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Klara Jonsson, SEB, Research Division - Research Analyst [49]

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I'm here. You still have a quite a good profit growth. It's not really a lifting quarter anyway.

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Operator [50]

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The next question comes from the line of Marcela Klang from Handelsbanken.

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Marcela Klang, Handelsbanken Capital Markets AB, Research Division - Analyst [51]

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You promised us 1 hour, so I'll try to be quick. One short-term question, and one more long term. When it comes to Element, we already touched upon it, but what approximately is your visibility in terms of weeks? Or do you have visibility for months when it comes to Element division?

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Gerteric Lindquist, NIBE Industrier AB (publ) - CEO, MD & Director [52]

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Well, I think that we have -- you know how it is. I mean the customers, they put in all of this. So we have a very good picture of how the demand is the coming 6 to 12 months. But having said that, then, of course, they have the possibility to changing within a few weeks depending on factory. So they are -- if demand is getting softer, it might look good in October, but if our customer has not sold what he or she or the company had desired, then of course they change the forecast. They cannot do that within 2 weeks, but that depends on how you setup each individual factory. So in theory, we have a fairly good visibility. But then it depends on how the industry or the economy is developing. And that's -- it's a very difficult situation because whether -- it's a rollercoaster in a way. So when somebody is coming out with good indications, okay, now we should put on the accelerator. And then when it's a bit tougher, I don't know, all puts on the brake. It's almost like sitting in a stove in Germany. All of a sudden, everybody is driving at 110, and then down to 0. So -- and we try to be as good as possible in -- under those circumstances. Of course, we know that if it, all of a sudden, comes to a little bit of a lesser demand, we know that demand is not going to totally evaporate. And we're there to perhaps produce a little bit. During -- so not to just use your people as an elastic but be decent also there. There's a long answer to your question, but the visibility, in theory, it's fairly good, but no customer is taking products if their demand isn't solid.

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Marcela Klang, Handelsbanken Capital Markets AB, Research Division - Analyst [53]

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Yes. I understand. And the second question related to M&A. I guess ventilation is a big area of interest for you. And generally, there is lower profitability within ventilation. Is this an issue for you? Is it more difficult to find quality ventilation companies?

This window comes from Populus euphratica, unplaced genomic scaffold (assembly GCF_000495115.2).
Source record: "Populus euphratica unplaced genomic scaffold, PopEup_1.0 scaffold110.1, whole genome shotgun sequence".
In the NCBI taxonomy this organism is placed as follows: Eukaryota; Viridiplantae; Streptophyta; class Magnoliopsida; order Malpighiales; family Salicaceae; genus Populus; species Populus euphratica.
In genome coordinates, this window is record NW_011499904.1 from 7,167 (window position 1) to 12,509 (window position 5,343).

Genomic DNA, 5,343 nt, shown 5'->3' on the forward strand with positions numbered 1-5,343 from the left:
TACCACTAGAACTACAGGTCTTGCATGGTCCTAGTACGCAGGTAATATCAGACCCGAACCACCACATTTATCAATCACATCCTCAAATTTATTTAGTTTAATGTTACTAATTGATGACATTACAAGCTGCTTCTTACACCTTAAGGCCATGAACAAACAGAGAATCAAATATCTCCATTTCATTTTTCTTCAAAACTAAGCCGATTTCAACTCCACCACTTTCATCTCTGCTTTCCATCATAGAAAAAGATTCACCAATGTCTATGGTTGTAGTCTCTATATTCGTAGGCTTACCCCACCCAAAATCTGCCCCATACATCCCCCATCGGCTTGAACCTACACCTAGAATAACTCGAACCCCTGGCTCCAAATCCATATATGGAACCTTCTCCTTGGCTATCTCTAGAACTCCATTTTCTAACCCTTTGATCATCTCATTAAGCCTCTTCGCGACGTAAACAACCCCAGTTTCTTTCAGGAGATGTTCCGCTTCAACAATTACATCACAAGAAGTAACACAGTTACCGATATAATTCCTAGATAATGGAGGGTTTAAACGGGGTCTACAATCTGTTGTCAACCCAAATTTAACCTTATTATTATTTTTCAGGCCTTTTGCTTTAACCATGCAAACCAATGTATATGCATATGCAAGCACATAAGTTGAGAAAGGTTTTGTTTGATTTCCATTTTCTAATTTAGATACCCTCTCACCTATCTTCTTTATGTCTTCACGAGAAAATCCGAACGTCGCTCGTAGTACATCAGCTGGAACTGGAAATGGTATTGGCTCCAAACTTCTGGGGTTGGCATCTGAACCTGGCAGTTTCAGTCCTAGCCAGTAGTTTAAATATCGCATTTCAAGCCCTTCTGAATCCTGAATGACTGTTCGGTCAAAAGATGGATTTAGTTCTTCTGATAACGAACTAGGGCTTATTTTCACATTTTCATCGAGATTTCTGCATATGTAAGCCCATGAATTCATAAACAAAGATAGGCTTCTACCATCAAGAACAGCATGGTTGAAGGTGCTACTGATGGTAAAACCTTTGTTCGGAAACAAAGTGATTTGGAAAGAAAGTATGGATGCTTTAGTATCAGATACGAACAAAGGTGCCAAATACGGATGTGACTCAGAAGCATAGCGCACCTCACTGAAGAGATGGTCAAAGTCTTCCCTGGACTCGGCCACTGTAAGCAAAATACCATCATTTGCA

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Gerteric Lindquist, NIBE Industrier AB (publ) - CEO, MD & Director [54]

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Well, I think there has been also -- that takes a -- takes two to tango, as Marlon Brando said. And I think that's exactly what it does. And of course, some companies in this industry, they had some tougher times and we think they're a little bit hesitance to enter there. And some companies are making really good money in there, and they like to continue on their own. So it's a match there. But of course, we would like to enter the ventilation markets on depreciation for larger buildings. And we see that some companies are really profitable, and some companies are not so profitable. And I'm sure you could find companies without a profile, and we would have been saying, companies in our industry, they have been saying profile. Because we wouldn't like to come into a company with an extremely low profitability less and you running around 0 because we know that it takes quite a long time to monitor that. We rather have to work with companies that are preferably about -- definitely about high, and then we try to monitor them with our way of doing business, our way of thinking production and so forth and combining it with what I already got. So I understand a little bit frustrated that we haven't bought in a gigantic company. But we are very, very, meticulous. And we have not, by all, abandoned our target than what we have here. So you can rest assure that you're going to see press release that NIBE has finally done something here. It could also be some smaller -- or not smaller, some midsized company that it combined if that wouldn't be possible to acquire a larger business.

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Operator [55]

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The last question comes from the line of Karl Bokvist from ABG Sundal Collier.

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Karl Bokvist, ABG Sundal Collier Holding ASA, Research Division - Analyst [56]

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I also know that you are a bit stretched from time, but I'll try to be very brief. I just wanted to follow up on Carl's comment on new products. When you launch a new product, do you expect that you can get better price or with better margins on those products? So this is sort of a necessity to continue to release new products into market.